Modelling streets from a toposurface?

Streets from toposurfaces

I would like to ask for suggestions on how to achieve a straightforward method for modelling streets from toposurfaces. Please take a look at the attached file (2 pages of figures with some text) where I explain what I am trying to achieve, and also the questions I am posing.

The purpose of this is not to match the capabilities of tools such as Autodesk Infraworks, but basically to be able to visually express to our clients our ideas for urban design, which will later be transferred to the proper consultants for a more detailed work.



Not sure as to what advantages converting Revit toposurface to a Revit Floor slab presents for street modeling.

Assuming there are advantages in doing so, why don’t you just split the toposurface in Revit (so that the edges of each of the split parts maintain their levels) and then convert one or more to floor slabs using Dynamo

Apologies, if my response completely missed the point of your exercise.

Vikram, no need for apologies when you are always very helpful! The main reason for modifying the slabs rather than the toposurfaces is because toposurfaces have a very limited capability for editing boundaries: you cannot split them by a line or customized geometry that can serve as a reference (at least when the topo is created by points).

The advantages of converting toposurfaces into floor slabs are that I can attach walls to it, I can easily change its base offset (difference in level between the footpath and the street), change materials, etc.

I have also tried before creating an adaptive component with the street profile running on a spline, which would be placed according to lines (centreline of the street) that are projected onto the toposurface. The problem with this is that the adaptive component would flip when I move any of the adaptive points onto the Z axis… there was no way to keep the street horizontal! It worked fine on a flat plane, but its very unlikely that this would ever be a real case scenario for urban design!

Hope this helps!

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Francisco, you can actually quite conveniently split a toposurface in Revit.

Seems to me that it would make sense for you to first split the surface as required and then convert it to a floor slab


Sorry for not explaining it correctly, Vikram. You are right about how easy it is to split a toposurface, but what I was trying to say (very badly redacted), is that if you create the toposurface first, it is much harder to create a floor that matches the footprint of the toposurface, since it is harder to align the boundaries of a floor to a toposurface.

The right way i should have explained is (edited): “The main reason for modifying the slabs rather than the toposurfaces is because Floors (not toposurfaces) have a limited capability for editing its boundaries according to a reference, such as a toposurface.” So, if you have an irregular toposurface, it is difficult to perfectly match a floor to the toposurface boundaries.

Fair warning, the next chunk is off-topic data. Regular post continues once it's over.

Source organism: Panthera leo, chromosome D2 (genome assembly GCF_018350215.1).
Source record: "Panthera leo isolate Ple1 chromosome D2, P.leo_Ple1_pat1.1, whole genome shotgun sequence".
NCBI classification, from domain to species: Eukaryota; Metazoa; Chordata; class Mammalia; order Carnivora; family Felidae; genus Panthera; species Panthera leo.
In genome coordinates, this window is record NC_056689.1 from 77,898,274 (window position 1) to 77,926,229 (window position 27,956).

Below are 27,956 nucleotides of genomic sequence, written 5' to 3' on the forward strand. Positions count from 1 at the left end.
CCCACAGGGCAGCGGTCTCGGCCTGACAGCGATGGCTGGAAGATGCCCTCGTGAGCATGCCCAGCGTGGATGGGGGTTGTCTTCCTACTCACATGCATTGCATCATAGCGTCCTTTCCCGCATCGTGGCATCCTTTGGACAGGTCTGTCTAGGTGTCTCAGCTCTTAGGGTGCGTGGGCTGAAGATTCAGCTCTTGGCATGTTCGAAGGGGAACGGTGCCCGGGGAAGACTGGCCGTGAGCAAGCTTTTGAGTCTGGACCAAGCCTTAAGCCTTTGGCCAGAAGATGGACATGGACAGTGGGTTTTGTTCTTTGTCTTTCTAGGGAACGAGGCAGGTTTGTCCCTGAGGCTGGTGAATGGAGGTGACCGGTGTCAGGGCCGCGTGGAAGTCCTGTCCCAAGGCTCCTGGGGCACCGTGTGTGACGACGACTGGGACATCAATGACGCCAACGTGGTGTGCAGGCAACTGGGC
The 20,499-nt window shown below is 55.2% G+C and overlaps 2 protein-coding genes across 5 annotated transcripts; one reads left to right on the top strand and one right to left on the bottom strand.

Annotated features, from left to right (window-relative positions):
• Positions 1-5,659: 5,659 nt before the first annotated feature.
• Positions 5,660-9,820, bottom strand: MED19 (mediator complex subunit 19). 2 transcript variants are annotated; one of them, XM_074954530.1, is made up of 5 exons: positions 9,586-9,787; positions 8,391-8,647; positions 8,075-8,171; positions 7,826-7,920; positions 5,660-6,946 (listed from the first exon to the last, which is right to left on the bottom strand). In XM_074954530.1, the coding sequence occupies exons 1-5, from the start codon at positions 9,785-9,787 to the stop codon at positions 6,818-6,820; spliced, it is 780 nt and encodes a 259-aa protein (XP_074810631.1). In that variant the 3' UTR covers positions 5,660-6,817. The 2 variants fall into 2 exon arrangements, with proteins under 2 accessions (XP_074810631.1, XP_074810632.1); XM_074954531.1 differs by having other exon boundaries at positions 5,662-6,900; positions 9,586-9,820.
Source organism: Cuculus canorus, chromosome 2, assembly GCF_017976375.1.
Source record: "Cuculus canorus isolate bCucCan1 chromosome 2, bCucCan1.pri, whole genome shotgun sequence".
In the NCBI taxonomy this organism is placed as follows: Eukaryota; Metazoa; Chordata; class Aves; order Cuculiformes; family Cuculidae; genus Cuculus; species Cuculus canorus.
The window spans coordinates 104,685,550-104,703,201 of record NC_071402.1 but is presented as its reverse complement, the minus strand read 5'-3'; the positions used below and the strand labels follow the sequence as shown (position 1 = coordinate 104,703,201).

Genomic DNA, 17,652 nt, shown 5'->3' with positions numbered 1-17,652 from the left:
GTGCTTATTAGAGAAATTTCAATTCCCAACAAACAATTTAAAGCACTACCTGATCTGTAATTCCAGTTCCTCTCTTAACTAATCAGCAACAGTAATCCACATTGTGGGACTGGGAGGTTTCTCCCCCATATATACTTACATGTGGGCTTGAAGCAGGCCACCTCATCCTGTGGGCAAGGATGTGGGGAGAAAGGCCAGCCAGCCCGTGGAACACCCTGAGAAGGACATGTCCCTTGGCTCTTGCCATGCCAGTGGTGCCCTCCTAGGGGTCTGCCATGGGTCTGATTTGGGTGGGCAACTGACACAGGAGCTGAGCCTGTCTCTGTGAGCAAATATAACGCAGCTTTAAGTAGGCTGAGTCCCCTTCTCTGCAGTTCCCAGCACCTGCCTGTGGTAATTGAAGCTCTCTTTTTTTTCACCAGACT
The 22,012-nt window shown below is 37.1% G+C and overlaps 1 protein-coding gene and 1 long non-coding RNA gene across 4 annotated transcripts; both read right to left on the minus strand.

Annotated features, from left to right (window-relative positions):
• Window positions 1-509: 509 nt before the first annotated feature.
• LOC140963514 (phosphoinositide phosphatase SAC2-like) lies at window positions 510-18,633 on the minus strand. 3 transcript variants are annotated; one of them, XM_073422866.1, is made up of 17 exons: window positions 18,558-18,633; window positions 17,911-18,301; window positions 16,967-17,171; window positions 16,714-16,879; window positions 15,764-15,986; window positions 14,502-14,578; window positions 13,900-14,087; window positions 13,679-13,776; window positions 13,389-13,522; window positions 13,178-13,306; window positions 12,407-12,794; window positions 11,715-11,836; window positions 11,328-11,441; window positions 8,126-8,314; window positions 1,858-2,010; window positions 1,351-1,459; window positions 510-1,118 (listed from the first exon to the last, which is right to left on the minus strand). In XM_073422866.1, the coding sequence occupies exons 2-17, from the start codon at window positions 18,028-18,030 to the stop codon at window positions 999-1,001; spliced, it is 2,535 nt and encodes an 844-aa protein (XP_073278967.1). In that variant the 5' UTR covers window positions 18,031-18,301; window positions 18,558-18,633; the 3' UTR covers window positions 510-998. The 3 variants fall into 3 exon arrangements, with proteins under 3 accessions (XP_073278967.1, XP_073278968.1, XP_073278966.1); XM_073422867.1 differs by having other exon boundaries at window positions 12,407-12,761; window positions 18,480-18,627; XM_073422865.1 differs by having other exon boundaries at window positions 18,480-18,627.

Sorry for the confusion, and hope this clarifies my goal…

Alright, here is an alternate approach. With a roof, instead of a floor

This may not actually address your problems, but it’s something you can explore.

dyn File: TopoSurf.dyn

rfa File: topoForm.rfa

The dyn file converts a set of points extracted from a Revit topo surface to a polysurface.

The polysurface is imported into a Conceptual mass family file.

The family is loaded into a project and a Roof by Face is created.


Another method - if you’re working in Civil3D, you can export to 3ds Max Design, and after that to Revit, you’ll get a way better results

Rade, we do not use Civil 3D in the office, but thanks for the suggestion.

Vikram, although it is not exactly what I was looking for, it certainly looks very interesting and a clean solution. I could use that approach for other challenges in the office. Would you share a screen shot of the nodes, so I can re-create it in the earlier versions of Dynamo I am using (0.7.5 or 0.8.2)?


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Dynamo files are backward compatible (haven’t tried in 0.7 though)

In any case below is the code, not nodes, but it should give you a fair idea of which nodes to use (just in case you prefer nodes)



Have you tried the free plugin from Autodesk ‘Site Designer’? I’ve been playing with it and it has pretty interesting functionality.

Admittedly the reviews are pretty mixed.

There are some good You Tube tutorials.



To accomplish what’s in your pdf you can first use subregions or divided surfaces and make separate floors from them, applying an offset parameter for the roads.
Alternatively, you can try the site designer. I like it, but I hear a lot of negative feedback about it.

Hi Viktor,

I have tried the Site Designer before and I never got it to work as expected… Good news you have been successful with it.

Consider DirectShape - - can also use the Category Roads!